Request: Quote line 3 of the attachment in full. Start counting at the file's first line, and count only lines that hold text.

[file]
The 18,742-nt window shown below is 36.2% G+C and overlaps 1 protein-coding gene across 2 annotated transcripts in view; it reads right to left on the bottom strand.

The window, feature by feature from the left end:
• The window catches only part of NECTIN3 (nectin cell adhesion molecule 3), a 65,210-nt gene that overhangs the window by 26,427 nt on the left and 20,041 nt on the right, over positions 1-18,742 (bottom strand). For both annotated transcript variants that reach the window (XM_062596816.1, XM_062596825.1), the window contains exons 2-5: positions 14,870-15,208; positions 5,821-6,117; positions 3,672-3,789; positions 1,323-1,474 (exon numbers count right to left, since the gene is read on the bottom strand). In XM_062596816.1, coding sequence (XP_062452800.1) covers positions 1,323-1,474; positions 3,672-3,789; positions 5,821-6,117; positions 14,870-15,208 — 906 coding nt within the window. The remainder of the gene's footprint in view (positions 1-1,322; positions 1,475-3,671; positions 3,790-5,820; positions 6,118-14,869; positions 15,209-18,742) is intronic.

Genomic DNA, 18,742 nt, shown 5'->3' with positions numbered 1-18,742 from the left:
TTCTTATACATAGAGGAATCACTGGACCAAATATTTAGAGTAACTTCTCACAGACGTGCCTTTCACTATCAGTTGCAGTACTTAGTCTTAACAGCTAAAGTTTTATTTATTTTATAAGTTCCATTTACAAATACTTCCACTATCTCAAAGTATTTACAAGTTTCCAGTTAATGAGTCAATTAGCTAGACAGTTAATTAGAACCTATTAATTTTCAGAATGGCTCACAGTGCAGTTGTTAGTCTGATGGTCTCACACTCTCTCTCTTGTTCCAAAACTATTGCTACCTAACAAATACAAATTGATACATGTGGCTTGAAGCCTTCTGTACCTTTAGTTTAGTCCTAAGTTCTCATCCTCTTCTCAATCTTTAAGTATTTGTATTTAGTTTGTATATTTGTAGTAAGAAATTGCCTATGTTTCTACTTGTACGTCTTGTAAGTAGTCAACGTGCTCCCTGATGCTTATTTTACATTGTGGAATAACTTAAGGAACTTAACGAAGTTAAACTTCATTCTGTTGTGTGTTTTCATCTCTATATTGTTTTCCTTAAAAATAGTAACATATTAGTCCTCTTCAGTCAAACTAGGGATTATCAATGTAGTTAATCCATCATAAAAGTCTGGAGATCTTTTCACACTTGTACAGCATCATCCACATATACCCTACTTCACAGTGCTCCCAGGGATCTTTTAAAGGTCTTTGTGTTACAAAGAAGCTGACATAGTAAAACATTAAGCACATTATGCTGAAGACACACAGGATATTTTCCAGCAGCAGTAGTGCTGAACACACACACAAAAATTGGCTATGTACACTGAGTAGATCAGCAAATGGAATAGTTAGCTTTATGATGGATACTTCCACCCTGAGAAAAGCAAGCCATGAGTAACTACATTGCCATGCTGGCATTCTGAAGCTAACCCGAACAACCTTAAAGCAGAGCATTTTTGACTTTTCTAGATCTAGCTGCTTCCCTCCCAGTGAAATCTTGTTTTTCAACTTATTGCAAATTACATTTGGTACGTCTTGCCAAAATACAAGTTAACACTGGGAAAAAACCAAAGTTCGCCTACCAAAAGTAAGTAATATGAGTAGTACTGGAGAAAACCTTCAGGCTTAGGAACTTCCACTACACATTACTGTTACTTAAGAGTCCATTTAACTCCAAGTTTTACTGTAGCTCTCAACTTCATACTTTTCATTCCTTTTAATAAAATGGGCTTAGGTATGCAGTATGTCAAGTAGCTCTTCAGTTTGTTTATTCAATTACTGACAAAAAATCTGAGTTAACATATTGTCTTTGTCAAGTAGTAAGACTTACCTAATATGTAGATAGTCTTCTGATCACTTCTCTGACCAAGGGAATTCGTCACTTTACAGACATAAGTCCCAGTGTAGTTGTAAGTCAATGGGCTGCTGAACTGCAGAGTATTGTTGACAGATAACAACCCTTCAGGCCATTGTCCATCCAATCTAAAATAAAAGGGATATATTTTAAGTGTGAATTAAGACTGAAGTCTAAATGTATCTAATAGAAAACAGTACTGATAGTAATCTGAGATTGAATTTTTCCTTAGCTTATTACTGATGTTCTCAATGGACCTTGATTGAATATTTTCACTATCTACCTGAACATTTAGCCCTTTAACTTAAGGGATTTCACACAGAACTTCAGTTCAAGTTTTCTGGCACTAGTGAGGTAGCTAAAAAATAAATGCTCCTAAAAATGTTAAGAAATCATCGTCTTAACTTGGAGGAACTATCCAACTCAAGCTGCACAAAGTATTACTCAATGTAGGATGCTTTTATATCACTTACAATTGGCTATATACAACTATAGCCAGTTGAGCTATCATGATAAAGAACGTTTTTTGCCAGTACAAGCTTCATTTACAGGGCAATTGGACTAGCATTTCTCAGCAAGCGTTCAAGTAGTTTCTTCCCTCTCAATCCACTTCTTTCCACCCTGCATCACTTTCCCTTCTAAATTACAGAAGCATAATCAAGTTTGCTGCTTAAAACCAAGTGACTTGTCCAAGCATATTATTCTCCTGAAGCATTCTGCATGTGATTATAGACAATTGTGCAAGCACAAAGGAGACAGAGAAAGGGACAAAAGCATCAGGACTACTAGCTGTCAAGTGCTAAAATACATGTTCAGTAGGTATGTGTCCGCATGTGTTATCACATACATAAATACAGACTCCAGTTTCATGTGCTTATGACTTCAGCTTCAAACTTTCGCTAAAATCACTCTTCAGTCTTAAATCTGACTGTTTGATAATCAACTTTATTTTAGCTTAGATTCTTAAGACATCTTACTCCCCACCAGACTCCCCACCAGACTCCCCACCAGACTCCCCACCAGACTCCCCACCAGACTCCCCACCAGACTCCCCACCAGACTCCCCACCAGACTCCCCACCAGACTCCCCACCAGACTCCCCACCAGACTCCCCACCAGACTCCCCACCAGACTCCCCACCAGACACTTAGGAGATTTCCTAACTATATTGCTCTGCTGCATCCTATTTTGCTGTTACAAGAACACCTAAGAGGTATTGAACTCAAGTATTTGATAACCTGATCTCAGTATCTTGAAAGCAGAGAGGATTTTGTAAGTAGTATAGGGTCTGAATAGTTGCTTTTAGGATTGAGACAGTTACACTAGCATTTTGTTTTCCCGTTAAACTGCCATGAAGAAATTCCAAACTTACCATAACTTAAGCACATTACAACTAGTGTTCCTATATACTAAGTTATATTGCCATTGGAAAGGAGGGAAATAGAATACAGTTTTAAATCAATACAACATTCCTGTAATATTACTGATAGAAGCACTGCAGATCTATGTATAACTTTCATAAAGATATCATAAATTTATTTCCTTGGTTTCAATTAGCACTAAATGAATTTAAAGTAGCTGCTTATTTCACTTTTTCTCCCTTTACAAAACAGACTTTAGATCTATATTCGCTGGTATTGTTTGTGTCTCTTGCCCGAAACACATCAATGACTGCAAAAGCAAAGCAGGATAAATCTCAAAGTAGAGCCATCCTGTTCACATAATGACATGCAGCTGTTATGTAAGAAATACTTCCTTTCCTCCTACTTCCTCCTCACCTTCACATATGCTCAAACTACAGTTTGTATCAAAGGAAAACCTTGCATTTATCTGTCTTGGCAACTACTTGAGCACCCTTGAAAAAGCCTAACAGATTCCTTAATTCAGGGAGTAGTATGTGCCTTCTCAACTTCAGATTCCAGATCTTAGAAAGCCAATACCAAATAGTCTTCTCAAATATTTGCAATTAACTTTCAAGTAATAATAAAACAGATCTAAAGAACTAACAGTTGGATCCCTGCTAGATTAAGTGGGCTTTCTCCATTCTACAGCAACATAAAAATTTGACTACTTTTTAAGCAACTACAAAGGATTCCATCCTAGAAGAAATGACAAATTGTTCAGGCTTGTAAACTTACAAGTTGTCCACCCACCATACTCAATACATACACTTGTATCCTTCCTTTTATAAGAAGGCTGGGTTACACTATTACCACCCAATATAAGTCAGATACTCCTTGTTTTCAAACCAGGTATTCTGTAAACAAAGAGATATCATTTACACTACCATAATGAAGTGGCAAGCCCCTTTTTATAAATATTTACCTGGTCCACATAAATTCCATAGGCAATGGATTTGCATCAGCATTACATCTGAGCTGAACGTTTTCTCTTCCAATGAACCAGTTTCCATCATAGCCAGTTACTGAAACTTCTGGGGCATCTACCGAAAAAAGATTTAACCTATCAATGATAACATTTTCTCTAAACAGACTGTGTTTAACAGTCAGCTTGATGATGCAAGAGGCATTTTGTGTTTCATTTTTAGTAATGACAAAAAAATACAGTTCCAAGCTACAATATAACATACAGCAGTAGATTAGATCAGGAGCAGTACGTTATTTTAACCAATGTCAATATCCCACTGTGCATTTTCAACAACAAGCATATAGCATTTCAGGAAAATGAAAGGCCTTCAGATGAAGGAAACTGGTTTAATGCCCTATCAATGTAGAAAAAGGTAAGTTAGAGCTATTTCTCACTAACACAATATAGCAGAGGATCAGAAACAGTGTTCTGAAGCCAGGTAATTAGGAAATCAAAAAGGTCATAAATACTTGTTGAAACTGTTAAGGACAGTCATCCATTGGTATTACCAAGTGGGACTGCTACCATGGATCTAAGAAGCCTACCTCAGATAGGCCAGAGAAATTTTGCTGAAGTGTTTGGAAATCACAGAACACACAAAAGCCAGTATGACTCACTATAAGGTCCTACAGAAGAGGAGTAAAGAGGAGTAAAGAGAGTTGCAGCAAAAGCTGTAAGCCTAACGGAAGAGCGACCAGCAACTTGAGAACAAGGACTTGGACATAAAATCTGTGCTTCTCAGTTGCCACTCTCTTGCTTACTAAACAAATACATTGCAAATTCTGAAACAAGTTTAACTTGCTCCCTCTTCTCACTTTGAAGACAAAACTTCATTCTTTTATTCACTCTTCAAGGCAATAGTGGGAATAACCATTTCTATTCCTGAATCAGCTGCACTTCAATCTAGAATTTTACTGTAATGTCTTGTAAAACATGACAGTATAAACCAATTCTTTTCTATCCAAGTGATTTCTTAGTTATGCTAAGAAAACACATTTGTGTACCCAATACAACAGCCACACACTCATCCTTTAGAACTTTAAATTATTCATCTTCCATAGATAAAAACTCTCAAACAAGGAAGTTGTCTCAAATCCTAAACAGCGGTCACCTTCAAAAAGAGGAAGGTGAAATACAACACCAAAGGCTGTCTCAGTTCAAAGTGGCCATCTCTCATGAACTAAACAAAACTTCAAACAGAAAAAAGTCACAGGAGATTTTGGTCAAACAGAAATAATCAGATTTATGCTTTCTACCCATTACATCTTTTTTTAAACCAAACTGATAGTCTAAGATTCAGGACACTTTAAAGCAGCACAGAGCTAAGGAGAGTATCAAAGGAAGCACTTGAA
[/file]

• The window catches only part of NECTIN3 (nectin cell adhesion molecule 3), a 65,210-nt gene that overhangs the window by 26,427 nt on the left and 20,041 nt on the right, over positions 1-18,742 (bottom strand). For both annotated transcript variants that reach the window (XM_062596816.1, XM_062596825.1), the window contains exons 2-5: positions 14,870-15,208; positions 5,821-6,117; positions 3,672-3,789; positions 1,323-1,474 (exon numbers count right to left, since the gene is read on the bottom strand). In XM_062596816.1, coding sequence (XP_062452800.1) covers positions 1,323-1,474; positions 3,672-3,789; positions 5,821-6,117; positions 14,870-15,208 — 906 coding nt within the window. The remainder of the gene's footprint in view (positions 1-1,322; positions 1,475-3,671; positions 3,790-5,820; positions 6,118-14,869; positions 15,209-18,742) is intronic.